The following report and photos were provided to MBVRC by Dr. Jeff Witter, Vancouver, B.C. Jeff studies gas emissions at active volcanoes. He heads up the International Volcano Monitoring Fund, a non-profit organization that seeks to assist third world volcano monitoring programs.

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Mapping fumaroles at Baker’s Dorr Fumarole Field

Figure 1. The Dorr Fumarole Field is located high on the NE flank of Mount Baker and is much smaller than the main area of steam vent activity at Sherman Crater.

On July 25 – 27, 2009, Jeff Witter and Ryan Wilson crossed steep ice slopes and glaciers to map the little-known Dorr fumarole field. These fumaroles are at ca 7800 ft (2375 m) elevation at the base of the Cockscomb, the rocky, rugged northeast ridge of Mount Baker dividing the Park and Rainbow Glaciers (also see the map on the ‘About MBVRC’ page).

Figure 2. View looking north across the hydrothermally altered rocks of the Dorr fumarole field. Not much gas vapor is seen in this view. Note person in the center for scale.

Their goal was to make a map of the extent and geologic characteristics of the fumarole field as well as to assess current fumarolic activity for comparison with previous reports. A fumarole field is an area with volcanic steam vents. Other than the numerous steam vents inSherman Crater south of Mount Baker’s summit, the Dorr fumaroles are the only known center of fumarolic activity on Mount Baker. Access to the Dorr fumarole field is not easy and requires a rope, an ice ax, and glacier travel experience. An overnight camp on Ptarmigan Ridge is required if any time is spent working at the fumaroles.

Figure 3. Approaching the Big Sulfur Mound near the center of the Dorr fumarole field.

At Dorr, the steam vent activity has converted the nearby rocks into clay and other minerals in a process called hydrothermal alteration, the result of sulphur-rich gas emitted by the fumaroles.

Jeff and Ryan’s mapping revealed that the Dorr fumarole field is a ~400 m long x ~100 m wide N-S trending zone consisting of various types of hydrothermally altered ground; this is relatively small compared to other fumarole fields. The central and southern portions of the fumarole field are punctuated by numerous steam vents with the most vigorous steaming activity concentrated in the south.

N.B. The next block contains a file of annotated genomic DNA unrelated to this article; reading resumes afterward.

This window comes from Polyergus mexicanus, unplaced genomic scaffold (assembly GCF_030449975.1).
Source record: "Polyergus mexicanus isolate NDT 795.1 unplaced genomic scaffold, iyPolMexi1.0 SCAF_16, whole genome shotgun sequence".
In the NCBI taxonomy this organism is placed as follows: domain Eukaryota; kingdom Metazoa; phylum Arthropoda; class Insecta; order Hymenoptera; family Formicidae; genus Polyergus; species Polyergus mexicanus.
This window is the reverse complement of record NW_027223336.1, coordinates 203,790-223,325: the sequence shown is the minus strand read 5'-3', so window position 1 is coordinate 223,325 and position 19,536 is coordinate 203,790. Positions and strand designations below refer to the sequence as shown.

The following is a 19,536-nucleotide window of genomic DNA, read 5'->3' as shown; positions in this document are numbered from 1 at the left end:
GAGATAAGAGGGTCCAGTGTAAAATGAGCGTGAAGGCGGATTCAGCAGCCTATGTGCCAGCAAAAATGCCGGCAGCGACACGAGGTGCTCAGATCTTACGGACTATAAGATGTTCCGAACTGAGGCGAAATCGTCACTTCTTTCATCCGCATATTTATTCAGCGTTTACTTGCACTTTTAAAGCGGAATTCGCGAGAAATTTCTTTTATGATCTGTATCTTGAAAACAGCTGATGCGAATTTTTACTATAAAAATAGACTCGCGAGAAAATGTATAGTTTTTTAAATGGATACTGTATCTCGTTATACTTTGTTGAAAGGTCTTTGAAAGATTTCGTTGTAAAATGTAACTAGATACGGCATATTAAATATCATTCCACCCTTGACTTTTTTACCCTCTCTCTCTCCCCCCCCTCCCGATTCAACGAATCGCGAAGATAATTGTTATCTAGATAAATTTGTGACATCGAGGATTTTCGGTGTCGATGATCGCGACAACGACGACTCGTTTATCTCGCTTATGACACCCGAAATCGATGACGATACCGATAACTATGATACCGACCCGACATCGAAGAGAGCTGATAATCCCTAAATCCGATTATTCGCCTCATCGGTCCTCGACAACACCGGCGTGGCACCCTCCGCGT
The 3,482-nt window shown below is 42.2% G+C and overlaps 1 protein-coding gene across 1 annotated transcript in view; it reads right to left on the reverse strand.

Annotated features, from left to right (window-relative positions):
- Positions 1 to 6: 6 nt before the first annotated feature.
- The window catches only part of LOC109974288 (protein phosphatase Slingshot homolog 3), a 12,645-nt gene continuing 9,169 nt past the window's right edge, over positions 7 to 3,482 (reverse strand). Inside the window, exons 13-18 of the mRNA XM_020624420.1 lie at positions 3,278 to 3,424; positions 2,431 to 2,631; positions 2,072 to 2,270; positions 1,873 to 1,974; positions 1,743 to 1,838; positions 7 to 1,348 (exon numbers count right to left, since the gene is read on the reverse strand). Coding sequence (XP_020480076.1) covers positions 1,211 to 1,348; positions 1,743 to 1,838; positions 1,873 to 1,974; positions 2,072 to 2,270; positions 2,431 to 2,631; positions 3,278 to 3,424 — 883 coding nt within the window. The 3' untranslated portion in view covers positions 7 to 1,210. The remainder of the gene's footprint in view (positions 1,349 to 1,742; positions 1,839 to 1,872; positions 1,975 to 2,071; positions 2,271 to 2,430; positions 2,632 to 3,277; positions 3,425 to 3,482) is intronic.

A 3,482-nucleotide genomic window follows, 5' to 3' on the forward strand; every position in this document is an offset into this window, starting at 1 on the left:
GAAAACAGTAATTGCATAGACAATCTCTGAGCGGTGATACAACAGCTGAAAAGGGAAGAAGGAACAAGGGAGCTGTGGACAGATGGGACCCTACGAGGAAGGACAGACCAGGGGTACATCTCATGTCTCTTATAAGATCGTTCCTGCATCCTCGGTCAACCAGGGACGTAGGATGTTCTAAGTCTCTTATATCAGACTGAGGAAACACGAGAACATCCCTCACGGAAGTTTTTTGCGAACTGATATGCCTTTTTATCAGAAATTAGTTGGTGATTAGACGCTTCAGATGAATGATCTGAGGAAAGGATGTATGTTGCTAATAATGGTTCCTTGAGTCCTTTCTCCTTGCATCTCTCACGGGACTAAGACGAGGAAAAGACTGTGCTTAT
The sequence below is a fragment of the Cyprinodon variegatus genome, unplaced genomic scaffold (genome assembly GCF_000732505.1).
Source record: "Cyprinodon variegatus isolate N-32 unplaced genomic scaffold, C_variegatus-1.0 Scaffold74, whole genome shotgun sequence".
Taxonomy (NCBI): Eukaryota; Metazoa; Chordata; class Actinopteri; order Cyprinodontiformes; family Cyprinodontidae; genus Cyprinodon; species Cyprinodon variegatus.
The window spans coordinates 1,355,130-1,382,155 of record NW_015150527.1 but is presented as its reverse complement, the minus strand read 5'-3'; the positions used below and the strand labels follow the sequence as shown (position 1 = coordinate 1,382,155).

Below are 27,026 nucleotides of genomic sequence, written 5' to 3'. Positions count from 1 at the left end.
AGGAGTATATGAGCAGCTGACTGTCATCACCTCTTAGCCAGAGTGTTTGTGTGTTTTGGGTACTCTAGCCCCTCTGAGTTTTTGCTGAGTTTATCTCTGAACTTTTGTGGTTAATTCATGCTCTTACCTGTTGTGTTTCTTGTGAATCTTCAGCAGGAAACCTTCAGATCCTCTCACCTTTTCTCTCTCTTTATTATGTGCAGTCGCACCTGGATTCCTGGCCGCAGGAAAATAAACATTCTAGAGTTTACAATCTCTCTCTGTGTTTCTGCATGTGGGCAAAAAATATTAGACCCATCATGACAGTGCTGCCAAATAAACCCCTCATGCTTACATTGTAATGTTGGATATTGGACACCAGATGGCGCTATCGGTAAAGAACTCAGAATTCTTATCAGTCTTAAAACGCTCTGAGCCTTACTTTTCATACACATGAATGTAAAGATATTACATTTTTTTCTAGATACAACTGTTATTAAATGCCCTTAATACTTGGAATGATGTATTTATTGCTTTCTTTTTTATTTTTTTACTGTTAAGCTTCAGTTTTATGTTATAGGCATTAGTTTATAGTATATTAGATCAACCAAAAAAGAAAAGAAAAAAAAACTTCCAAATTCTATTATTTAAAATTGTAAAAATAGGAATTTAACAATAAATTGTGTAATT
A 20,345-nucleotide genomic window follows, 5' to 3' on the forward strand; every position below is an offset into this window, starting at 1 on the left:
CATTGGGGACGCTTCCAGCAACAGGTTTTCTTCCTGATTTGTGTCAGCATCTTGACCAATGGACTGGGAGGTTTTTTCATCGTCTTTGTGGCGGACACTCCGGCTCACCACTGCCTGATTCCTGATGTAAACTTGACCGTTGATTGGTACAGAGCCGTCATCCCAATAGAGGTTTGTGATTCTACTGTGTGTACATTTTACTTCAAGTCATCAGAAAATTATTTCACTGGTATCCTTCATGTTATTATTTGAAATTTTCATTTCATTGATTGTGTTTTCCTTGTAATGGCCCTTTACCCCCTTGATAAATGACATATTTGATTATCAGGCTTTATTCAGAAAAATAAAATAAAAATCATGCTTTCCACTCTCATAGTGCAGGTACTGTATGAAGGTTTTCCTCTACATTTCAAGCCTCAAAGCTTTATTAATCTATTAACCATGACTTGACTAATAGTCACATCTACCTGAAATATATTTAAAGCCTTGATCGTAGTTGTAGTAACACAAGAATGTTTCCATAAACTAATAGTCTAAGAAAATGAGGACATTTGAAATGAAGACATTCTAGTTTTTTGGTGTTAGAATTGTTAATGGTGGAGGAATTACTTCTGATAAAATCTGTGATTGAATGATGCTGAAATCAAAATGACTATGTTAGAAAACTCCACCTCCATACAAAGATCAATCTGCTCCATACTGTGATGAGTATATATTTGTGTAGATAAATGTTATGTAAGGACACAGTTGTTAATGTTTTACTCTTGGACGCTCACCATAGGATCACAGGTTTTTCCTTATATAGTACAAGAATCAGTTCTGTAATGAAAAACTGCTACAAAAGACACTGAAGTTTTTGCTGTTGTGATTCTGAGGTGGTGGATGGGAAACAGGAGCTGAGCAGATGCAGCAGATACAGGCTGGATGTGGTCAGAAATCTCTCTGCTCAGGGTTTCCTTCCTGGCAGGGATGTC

Figure 4. View south to the most vigorous portion of Dorr Fumarole Field, in the ice-rimmed pocket. Fumaroles beneath the ice cliff remained unmapped. A wisp of steam can be seen rising from a vent at the right edge of the photo. This vent was steaming very strongly in 1990.

During the July 2009 visit, no less than 12 individual steam vents were mapped. Several more steam vents were observed but not mapped in the southernmost sector of the fumarole field and on a rubbly slope beneath an ice cliff considered too hazardous to approach. The maximum temperature measured in the Dorr steam vents was 90 ºC, which is equivalent to the boiling point of water at that elevation, and comparable to most vents in Sherman Crater.

Figure 5. Measuring the temperature in a sulfur-encrusted crack (90 °C!) on Big Sulfur Mound. This is the boiling point of water at this elevation.

Steam emissions at the mapped vents were generally weak and wispy, easily dissipated by a light breeze. Observations at the Dorr fumarole field in July 2009 are in marked contrast to previous observations. In August 1990, Dave Tucker reported “hundreds” of thumb-sized steam vents scattered about the fumarole field. These qualitative observations suggest that activity at the Dorr fumaroles has decreased since 1990, consistent with studies concluding that the overall activity at Mount Baker volcano has been decreasing since the “failed eruption” of 1975 (e.g. Werner and others, 2009. See MBVRC References webpage.)

Figure 6. Preliminary geologic sketch map of the Dorr Fumarole Field, by Jeff Witter and Ryan Wilson, showing locations of mapped steam vents.

The team from the IVM-Fund plan to return to the Dorr fumaroles next summer to make quantitative measurements of the steam emissions to serve as baseline values for comparison with future measurements. A USGS-sponsored team also plans to visit the fumaroles in summer 2010 to collect gas samples for the first-ever chemical analyses of Dorr fumaroles gases.

Figure 7. Extremely delicate sulphur crystals up to 1.5 cm long exposed in a fumarole on Big Sulfur Mound. Photo taken in 1990 by Dave Tucker.